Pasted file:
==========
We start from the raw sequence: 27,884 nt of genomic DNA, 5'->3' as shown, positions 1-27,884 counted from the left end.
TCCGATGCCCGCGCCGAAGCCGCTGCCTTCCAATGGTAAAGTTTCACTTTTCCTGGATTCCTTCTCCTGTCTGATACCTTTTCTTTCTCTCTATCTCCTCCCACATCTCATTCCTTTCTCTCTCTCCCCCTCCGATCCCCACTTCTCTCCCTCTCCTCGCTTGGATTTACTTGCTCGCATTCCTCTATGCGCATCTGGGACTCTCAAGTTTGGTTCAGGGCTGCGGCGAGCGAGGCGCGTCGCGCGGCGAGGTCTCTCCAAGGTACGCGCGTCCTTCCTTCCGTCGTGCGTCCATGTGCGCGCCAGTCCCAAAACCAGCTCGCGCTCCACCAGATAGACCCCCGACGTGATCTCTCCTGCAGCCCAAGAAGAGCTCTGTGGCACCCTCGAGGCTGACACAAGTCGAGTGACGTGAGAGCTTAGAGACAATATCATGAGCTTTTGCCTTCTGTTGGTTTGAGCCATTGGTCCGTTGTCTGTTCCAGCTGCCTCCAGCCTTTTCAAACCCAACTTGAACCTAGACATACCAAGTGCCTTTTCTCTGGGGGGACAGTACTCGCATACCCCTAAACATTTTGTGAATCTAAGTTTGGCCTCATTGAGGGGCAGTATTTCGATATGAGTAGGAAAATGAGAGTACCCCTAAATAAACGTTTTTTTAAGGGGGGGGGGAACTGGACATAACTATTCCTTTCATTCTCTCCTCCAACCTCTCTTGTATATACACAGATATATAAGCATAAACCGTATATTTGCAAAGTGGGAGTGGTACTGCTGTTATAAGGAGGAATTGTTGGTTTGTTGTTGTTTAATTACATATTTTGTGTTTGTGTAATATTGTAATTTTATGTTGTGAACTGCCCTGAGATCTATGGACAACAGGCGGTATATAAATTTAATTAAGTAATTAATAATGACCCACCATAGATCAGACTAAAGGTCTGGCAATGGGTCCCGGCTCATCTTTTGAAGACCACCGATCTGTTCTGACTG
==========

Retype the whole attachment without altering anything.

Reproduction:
We start from the raw sequence: 27,884 nt of genomic DNA, 5'->3' as shown, positions 1-27,884 counted from the left end.
TCCGATGCCCGCGCCGAAGCCGCTGCCTTCCAATGGTAAAGTTTCACTTTTCCTGGATTCCTTCTCCTGTCTGATACCTTTTCTTTCTCTCTATCTCCTCCCACATCTCATTCCTTTCTCTCTCTCCCCCTCCGATCCCCACTTCTCTCCCTCTCCTCGCTTGGATTTACTTGCTCGCATTCCTCTATGCGCATCTGGGACTCTCAAGTTTGGTTCAGGGCTGCGGCGAGCGAGGCGCGTCGCGCGGCGAGGTCTCTCCAAGGTACGCGCGTCCTTCCTTCCGTCGTGCGTCCATGTGCGCGCCAGTCCCAAAACCAGCTCGCGCTCCACCAGATAGACCCCCGACGTGATCTCTCCTGCAGCCCAAGAAGAGCTCTGTGGCACCCTCGAGGCTGACACAAGTCGAGTGACGTGAGAGCTTAGAGACAATATCATGAGCTTTTGCCTTCTGTTGGTTTGAGCCATTGGTCCGTTGTCTGTTCCAGCTGCCTCCAGCCTTTTCAAACCCAACTTGAACCTAGACATACCAAGTGCCTTTTCTCTGGGGGGACAGTACTCGCATACCCCTAAACATTTTGTGAATCTAAGTTTGGCCTCATTGAGGGGCAGTATTTCGATATGAGTAGGAAAATGAGAGTACCCCTAAATAAACGTTTTTTTAAGGGGGGGGGGAACTGGACATAACTATTCCTTTCATTCTCTCCTCCAACCTCTCTTGTATATACACAGATATATAAGCATAAACCGTATATTTGCAAAGTGGGAGTGGTACTGCTGTTATAAGGAGGAATTGTTGGTTTGTTGTTGTTTAATTACATATTTTGTGTTTGTGTAATATTGTAATTTTATGTTGTGAACTGCCCTGAGATCTATGGACAACAGGCGGTATATAAATTTAATTAAGTAATTAATAATGACCCACCATAGATCAGACTAAAGGTCTGGCAATGGGTCCCGGCTCATCTTTTGAAGACCACCGATCTGTTCTGACTG